Certainly a minister must bring "tidings of comfort and joy" to people beset by all manner of changing circumstances. It is in these human contacts that he makes his greatest and most enduring contribution. In the words of the late Chester B. Emerson, for many years Dean of Trinity Episcopal Cathedral in Cleveland, "When he sits at supper with his people in their homes, when he stands with them in their struggles, when he kneels beside their beds of sickness, when he folds the hands of their dead and scatters the flowers above the ashes of their beloved, when he dedicates their children to the Lord in baptism, when he unites their youth and maidens in holy wedlock, when he is a sympathetic and understanding friend in all the sequences of living--at these times his ministry may go unnoticed by the world but not by those whose lives he has touched."

The heart and soul and strength of Christianity is not found in the big-city cathedrals or in fashionable churches with names like St. Martin's-by-the-Sea with their magnificent paid choirs and expensive floral arrangements on the altar.

The heart and soul and strength of Christianity is found closer to the grass-roots level where two or three are gathered together in His name and the flowers in the plain glass vase in the chancel this morning came from Elsie Lugibill's tulip garden.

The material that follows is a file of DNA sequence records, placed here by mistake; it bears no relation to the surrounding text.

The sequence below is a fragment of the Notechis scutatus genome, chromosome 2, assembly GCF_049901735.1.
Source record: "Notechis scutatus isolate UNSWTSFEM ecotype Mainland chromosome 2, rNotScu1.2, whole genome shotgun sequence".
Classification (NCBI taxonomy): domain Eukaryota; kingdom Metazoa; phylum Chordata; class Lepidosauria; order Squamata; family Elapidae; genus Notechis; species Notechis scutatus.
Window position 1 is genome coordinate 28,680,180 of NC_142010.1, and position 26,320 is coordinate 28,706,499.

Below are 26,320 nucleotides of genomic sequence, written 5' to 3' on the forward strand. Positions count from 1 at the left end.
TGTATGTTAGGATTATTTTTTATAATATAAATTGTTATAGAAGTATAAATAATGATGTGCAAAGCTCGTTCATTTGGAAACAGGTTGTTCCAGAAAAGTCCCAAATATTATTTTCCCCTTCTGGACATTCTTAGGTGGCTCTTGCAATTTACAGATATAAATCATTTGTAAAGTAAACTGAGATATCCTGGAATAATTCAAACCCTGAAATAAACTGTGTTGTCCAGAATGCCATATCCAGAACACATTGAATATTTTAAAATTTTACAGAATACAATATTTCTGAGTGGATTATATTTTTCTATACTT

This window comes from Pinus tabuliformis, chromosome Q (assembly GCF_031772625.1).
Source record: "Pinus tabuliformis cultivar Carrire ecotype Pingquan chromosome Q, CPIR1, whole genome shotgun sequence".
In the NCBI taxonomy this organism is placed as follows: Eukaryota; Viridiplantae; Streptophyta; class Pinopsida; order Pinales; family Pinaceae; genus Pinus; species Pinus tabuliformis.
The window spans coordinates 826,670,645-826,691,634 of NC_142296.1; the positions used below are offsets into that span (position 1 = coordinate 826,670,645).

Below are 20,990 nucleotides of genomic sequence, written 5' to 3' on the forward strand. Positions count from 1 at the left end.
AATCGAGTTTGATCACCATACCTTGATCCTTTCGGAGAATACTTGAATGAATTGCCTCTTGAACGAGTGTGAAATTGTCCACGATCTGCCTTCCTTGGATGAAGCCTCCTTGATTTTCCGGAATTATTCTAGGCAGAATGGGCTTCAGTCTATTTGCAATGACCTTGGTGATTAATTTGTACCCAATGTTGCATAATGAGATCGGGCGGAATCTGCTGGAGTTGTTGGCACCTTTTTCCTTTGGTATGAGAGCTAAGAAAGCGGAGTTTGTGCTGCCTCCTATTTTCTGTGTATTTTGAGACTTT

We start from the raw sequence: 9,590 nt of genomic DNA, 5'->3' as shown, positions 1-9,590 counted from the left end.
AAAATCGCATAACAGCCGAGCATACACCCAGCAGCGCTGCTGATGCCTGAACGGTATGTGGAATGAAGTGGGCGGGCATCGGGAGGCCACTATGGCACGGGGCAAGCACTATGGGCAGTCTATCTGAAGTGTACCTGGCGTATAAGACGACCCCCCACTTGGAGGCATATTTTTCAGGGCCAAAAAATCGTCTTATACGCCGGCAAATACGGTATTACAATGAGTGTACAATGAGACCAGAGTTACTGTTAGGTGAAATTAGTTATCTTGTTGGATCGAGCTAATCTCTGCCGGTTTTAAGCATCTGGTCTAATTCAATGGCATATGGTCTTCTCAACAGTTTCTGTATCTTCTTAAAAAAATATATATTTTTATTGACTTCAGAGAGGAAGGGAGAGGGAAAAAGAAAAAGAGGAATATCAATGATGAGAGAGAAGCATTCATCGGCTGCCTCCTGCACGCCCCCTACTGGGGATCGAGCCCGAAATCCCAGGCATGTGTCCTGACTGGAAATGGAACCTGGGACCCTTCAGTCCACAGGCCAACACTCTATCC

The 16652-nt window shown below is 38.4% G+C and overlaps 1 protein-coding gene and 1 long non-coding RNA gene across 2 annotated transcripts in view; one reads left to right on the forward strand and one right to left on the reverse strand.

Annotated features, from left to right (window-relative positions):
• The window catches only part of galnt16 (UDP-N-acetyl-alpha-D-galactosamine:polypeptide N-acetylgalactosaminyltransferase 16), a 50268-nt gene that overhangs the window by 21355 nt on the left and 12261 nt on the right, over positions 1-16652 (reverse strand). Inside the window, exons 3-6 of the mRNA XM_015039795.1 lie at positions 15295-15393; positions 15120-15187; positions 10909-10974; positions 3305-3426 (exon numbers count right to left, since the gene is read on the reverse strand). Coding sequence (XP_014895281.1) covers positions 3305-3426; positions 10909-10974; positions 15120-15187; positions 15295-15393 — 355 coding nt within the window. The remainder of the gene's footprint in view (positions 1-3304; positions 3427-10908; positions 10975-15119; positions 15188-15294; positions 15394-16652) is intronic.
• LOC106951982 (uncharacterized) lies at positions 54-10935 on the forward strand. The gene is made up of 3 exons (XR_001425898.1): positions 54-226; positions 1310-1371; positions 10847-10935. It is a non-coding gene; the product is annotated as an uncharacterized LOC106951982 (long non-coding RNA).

The surroundings of such a church may be unimposing both inside and out but the foundation is as solid as the rock of ages, Christ himself being the chief cornerstone.

Ironically, nothing on earth has done more to spread Christ's fame abroad than the unheralded, unsung corner church and its unheralded, unsung clergy.

Ruth Lyman, one of the last of the Proper Bostonians and a member of my parish in Boston, once told me of the time her maid knocked on the parlor door to ask whether she might come in and sit with her for awhile. The maid said her bunions always felt better when she was with Mrs. Lyman.